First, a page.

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Art Deco in Asmara

The Guardian this week published several pieces about the African country of Eritrea, which is ruled by a repressive regime.

The Guardian briefing about the country is here.

Two of these articles were, however, illustrated by photographs of Art Deco buildings – a relic of Mussolini’s invasion of Abyssinia (Ethiopia) of which Eritrea was then a part.

I couldn’t find all of the photos from the print editions on the Guardian website but the main piece on the Art Deco buildings is here.

The Fiat Building in Eritrea’s capital Asmara is simply stunning:-

Fiat Building Asmara

This is the Cinema Impero in Asmara:-

Cinema Impero Asmara

And here is a café interior:-

Cafe in Asmara

The photographs shown here are credited in the Guardian to Natasha Stallard/Brownbrook.

Scotland’s Art Deco Heritage 33: Peebles. Addendum

In August 2013 when I was in Peebles the former Playhouse Cinema looked a bit run down. (See here.)

By this May it had been spruced up a bit.

Peebles Former Cinema

We partook of the ice-cream from Caldwell’s shop/cafe just along the street. It was good.

On the High Street I noticed this Art Deco gate at the entrance to a close:-

Art Deco Gate in Peebles

This is the view from the close:-

Peebles Art Deco Gate

We ventured down to the green by the River Tweed where there is this Pavilion:-

Art Deco Pavilion, Peebles

The reverse has slightly more deco style:-

Peebles Art Deco Pavilion Reverse

On a back street the two Chambers brothers who later produced Chambers’s Dictionary (as it was known at first) were both born, in 1800 and 1802 respectively, as the plaque records.

Peebles House Chambers Plaque

Scotland’s Art Deco Heritage 34: Crieff

Minor Art Deco in Crieff, in the old Perthshire part of Perth and Kinross.

Two shops on the High Street.

Art Deco Style Shop, Crieff

Pity the windows have been poked out on this one.

Art Deco Style, Crieff

Scotland’s Art Deco Heritage 33: Cardross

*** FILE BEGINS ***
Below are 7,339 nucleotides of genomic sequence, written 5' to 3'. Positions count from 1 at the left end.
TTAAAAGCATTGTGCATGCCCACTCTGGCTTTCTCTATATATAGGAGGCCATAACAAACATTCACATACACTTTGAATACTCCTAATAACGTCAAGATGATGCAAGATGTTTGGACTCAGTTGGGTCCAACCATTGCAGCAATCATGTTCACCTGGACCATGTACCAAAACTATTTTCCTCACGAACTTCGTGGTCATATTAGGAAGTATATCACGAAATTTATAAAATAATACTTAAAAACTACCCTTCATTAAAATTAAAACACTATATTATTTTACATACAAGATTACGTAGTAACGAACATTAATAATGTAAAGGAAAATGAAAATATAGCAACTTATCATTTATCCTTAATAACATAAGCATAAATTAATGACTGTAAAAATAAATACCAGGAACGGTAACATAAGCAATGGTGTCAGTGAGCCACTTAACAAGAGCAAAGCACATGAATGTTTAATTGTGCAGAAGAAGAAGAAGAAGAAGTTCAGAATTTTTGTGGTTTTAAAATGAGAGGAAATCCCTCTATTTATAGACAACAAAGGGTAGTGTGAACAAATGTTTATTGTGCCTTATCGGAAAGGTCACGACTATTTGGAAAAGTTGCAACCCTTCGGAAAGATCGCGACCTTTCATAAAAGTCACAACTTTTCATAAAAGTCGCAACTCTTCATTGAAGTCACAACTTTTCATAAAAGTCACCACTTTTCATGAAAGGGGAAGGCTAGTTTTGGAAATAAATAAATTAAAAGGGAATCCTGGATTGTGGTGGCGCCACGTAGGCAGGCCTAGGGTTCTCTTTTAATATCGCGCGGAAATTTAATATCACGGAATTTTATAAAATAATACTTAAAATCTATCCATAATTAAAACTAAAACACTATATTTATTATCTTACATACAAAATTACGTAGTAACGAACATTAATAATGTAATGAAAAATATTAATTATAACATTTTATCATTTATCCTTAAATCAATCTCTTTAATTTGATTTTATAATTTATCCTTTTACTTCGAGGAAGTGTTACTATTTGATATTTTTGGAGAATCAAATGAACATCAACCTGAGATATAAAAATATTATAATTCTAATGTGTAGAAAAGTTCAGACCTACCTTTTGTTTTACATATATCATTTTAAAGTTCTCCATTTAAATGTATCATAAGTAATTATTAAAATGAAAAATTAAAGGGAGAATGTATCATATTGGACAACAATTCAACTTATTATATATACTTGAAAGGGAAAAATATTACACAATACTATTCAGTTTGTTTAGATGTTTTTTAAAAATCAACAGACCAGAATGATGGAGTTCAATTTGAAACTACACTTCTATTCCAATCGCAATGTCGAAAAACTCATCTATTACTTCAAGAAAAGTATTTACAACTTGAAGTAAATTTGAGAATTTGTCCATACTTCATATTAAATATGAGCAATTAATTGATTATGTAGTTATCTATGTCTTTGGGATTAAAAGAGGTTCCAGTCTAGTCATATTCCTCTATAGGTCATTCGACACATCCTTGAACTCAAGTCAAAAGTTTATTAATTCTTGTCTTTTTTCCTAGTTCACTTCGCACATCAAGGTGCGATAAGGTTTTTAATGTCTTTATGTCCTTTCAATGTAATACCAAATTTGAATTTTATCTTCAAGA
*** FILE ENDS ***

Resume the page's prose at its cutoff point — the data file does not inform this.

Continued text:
I was over in the West twice recently and happened to pass through Cardross. (The locals pronounce the name with the emphasis on the first syllable.) The second time I stopped to photograph Cardross Golf Club’s Clubhouse as it’s in the deco style. My eldest brother used to play golf here in his young days.

From car park. Showing entrance and main building:-

Cardross Golf Club Clubhouse from car park

The Art Deco style is evident here in the semi-circular canopy above the entrance. Note also the curved window behind facing the golf course itself and the flat roofs:-

Cardross Golf Club, Clubhouse Entrance

Side view. You can see two semi-circular elements here plus more flat-roofs:-

Cardross Golf Club Sideview

The frontage onto the golf course itself has no fewer than four glazed curved elements:-

Cardross Golf Club

Scotland’s Art Deco Heritage 37: Prestonpans

On a detour through Prestonpans I spotted this building and of course had to stop to photograph it.

Now derelict, it used to be the premises of Lothian Coated Fabrics.

It has the typical flat roof and rectangular towers. There are good long thin windows on the far tower portion and nice banding near the roofline.

It looks like the original (Critall?) windows were never replaced. Also note the two flagpoles. It’s in a sad state now, though.

Glasgow’s Art Deco Heritage 14: Merchant City

Glasgow’s Merchant City lies to the east of Buchanan Street and north of Argyle Street.

I couldn’t get back far enough to get this all in:-

Same building, other side:-

Deco detail:-

This one looks a bit lonely:-

This is fairly mundane except for the decoration near the roofline – for which see next photo:-

There is some lovely decoration near the roofline:-

Modern Deco Styling

These are flats on the corner of Steel Street and Saltmarket, Glasgow. There is some deco influence here:-

Glasgow’s Art Deco Heritage 13: Union Street

Art Deco style shop in Union Street, Glasgow:-

Detailing round the windows:-

The roofline has good touches:-

On the corner of Union and Argyle Streets lay the location of the famous meeting place known as “Boots’ corner” but Boots is long gone and this Union Street facade has now had “Mackintosh” embellishments added. Mockintosh, if you like:-

The detailing has typical Mackintosh square elements with sinuous biologically inspired lines:-

As do the window surrounds with the addition of also typical elongated rectangles:-

The elongated rectangles and sinuous lines are prominent in the bay window too:-

I can’t remember exactly which street this was in but it’s a fine building too, with hints of deco:-

Colonial Pavilions at the Empire Exhibition 1938

Here are two more of my collection of postcards of the Empire Exhibition, Scotland 1938.

The first shows three of the Colonial Pavilions, part of the South African building on left – one of the few “traditional” structures present (rather than the deco/moderne that dominated the Exhibition) – then New Zealand and finally Canada. As ever Thomas Tait’s Tower of Empire is in the background.

This next one is captioned wrongly. It shows the South African and New Zealand Pavilions and not Australia.

Glasgow’s Art Deco Heritage 12: Renfield Street

Art Deco style building on corner of Renfield and West Gordon Streets, Glasgow. Elegant vertical banding, plus good canopy in West Gordon Street:-


Renfield Stret view:-

Lower portion in Renfield Street:-

Flat roofed deco building on corner of Renfield and Bath Streets, Glasgow. Good v-shaped detail between the middle windows on Renfield Street:-

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